With a different take on the general election in a week’s time, student at St John Fisher have held their own Question Time.
Today, five sixth form students represented the main parties standing for election on May 7 and faced a grilling from their fellow pupils.
There will follow a mock election day vote, in a bid to ensure students get into the habit of exercising their democratic right.
Tom Best, Head of history and politics, said: “This was the final stage in a year long programme of visits by political figures and visits to parliament in order to raise political awareness amongst our students.
“Next year, we intend to run trips both to Westminster and Brussels to capitalise on the political enthusiasm of our students.”
Teacher John Sharpe, who moderated the event, said: “We have had all the candidates in and we are replicating the election and question time with sixth formers representing the parties.
“If votes are brought in at 16 next time, potentially every student in the school now will be able to vote in the next election, so we want to encourage them to do that.”
Francesco Pili represented UKIP, Stephen Culpin the Conservatives, William Maturi-Bailey the Lib Dems, Eleanor Churchill Labour, and Maria Bell the Green Party.
In the opening statements, Miss Bell said: “We can create a caring society.
“Inequality causes shorter and unhappy lives and we do better when we are equal, which is why the Green Party intends to create a more democratic, more equal society.
“We believe in tackling climate change and taking action to limit our emissions.”
Miss Churchill said: “We plan to tackle the debt and balance the books, create an economy for the many and not for the few, and undo the damage the Tory Party has created.”
Mr Maturi-Bailey said: “We want to secure the economy, reduce the amount of money the government borrows, we want to have fair taxes, we want to provide our NHS with £8bn and we want to give equal opportunities to every child.”
Mr Culpin said: “Five years ago our country was in economic turmoil, I say this is thanks to Labour.
“People were out of work and economic growth was at rock bottom levels. In the last five years we have created 760,000 new businesses and the deficit has been halved as a proportion of GDP.”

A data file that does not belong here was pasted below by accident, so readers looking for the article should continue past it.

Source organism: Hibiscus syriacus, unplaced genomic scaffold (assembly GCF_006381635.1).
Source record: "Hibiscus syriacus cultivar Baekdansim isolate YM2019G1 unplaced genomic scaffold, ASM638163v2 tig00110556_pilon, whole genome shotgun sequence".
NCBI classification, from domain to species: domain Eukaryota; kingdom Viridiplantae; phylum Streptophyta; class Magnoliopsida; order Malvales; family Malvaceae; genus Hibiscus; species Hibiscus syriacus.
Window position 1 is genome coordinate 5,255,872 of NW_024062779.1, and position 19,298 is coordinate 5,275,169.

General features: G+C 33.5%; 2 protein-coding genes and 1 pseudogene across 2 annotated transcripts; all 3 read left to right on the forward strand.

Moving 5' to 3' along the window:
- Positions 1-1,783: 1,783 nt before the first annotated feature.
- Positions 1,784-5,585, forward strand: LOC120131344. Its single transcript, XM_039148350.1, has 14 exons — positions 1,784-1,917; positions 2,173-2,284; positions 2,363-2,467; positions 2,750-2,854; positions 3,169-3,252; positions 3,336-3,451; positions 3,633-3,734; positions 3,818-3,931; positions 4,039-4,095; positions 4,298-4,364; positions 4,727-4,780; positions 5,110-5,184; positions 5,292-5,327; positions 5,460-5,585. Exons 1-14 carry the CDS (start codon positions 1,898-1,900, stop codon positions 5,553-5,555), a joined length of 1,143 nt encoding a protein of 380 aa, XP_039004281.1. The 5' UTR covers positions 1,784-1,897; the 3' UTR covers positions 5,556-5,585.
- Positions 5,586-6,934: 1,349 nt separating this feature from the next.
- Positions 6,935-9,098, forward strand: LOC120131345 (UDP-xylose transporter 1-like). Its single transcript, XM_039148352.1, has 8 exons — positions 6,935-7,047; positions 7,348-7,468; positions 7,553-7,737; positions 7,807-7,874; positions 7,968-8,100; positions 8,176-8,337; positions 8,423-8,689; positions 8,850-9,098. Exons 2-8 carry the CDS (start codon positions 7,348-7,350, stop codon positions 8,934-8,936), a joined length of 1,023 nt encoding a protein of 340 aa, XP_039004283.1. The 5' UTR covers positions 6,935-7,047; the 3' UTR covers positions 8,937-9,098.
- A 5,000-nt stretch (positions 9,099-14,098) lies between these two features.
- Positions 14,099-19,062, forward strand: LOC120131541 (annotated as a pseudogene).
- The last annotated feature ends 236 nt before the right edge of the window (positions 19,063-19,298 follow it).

Mr Pili said: “For much of this nation’s political history it has been dominated by the establishment.
“UKIP offers something new, it offers the chance to leave the undemocratic European Union. We don’t want this EU flag, we don’t want this EU anthem, and we definitely don’t want this EU army. We want out.”
Questions were asked on political responses to natural disasters, how the parties would commit to engaging young people in politics, and what they would do to tackle gender inequality.
Students also asked about backsliding mental health funding, the costing of proposed reforms, and how politicians can make sure the economic recovery benefits the whole country.
The poverty crisis, housebuilding, public transport costs, scapegoating immigrants, and the cost of Trident were also issues that were addressed.
There followed closing speeches.
Mr Pili said: “We can take back our country. The Purple Revolution has only just begun.”
Mr Culpin said: “Britain can do so much better. Vote Conservative.”
Mr Maturi-Bailey said: “We are looking to create a fairer recovery.”
Miss Churchill said: “Labour plans to create higher living standards for working families.”
Miss Bell said: “The Green Party believes in a fair society and equality with a good standard of life.”
In other election news, Year 13 student Tom Dean was chosen to ask one of the questions at the BBC Question Time Leaders Special, filmed at Leeds Town Hall tonight.